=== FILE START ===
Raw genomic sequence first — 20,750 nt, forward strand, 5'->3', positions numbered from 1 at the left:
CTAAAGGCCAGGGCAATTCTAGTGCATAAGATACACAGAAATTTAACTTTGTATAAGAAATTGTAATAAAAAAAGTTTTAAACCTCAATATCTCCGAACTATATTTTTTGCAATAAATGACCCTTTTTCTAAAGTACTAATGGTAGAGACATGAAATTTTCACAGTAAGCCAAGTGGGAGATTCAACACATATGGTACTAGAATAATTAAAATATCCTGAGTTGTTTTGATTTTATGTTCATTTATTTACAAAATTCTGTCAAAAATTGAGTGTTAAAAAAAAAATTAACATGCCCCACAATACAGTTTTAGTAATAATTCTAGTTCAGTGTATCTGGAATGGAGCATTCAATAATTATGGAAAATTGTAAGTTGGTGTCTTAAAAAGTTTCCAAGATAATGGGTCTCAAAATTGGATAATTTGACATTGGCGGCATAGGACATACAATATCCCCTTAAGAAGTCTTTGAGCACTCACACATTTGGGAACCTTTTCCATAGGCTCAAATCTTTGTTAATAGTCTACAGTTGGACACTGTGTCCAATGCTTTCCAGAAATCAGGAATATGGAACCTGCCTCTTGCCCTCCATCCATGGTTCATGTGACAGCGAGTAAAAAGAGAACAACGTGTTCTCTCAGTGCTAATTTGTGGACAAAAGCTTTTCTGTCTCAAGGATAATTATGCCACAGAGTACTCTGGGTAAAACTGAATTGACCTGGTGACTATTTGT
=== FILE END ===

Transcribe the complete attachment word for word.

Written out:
Raw genomic sequence first — 20,750 nt, forward strand, 5'->3', positions numbered from 1 at the left:
CTAAAGGCCAGGGCAATTCTAGTGCATAAGATACACAGAAATTTAACTTTGTATAAGAAATTGTAATAAAAAAAGTTTTAAACCTCAATATCTCCGAACTATATTTTTTGCAATAAATGACCCTTTTTCTAAAGTACTAATGGTAGAGACATGAAATTTTCACAGTAAGCCAAGTGGGAGATTCAACACATATGGTACTAGAATAATTAAAATATCCTGAGTTGTTTTGATTTTATGTTCATTTATTTACAAAATTCTGTCAAAAATTGAGTGTTAAAAAAAAAATTAACATGCCCCACAATACAGTTTTAGTAATAATTCTAGTTCAGTGTATCTGGAATGGAGCATTCAATAATTATGGAAAATTGTAAGTTGGTGTCTTAAAAAGTTTCCAAGATAATGGGTCTCAAAATTGGATAATTTGACATTGGCGGCATAGGACATACAATATCCCCTTAAGAAGTCTTTGAGCACTCACACATTTGGGAACCTTTTCCATAGGCTCAAATCTTTGTTAATAGTCTACAGTTGGACACTGTGTCCAATGCTTTCCAGAAATCAGGAATATGGAACCTGCCTCTTGCCCTCCATCCATGGTTCATGTGACAGCGAGTAAAAAGAGAACAACGTGTTCTCTCAGTGCTAATTTGTGGACAAAAGCTTTTCTGTCTCAAGGATAATTATGCCACAGAGTACTCTGGGTAAAACTGAATTGACCTGGTGACTATTTGT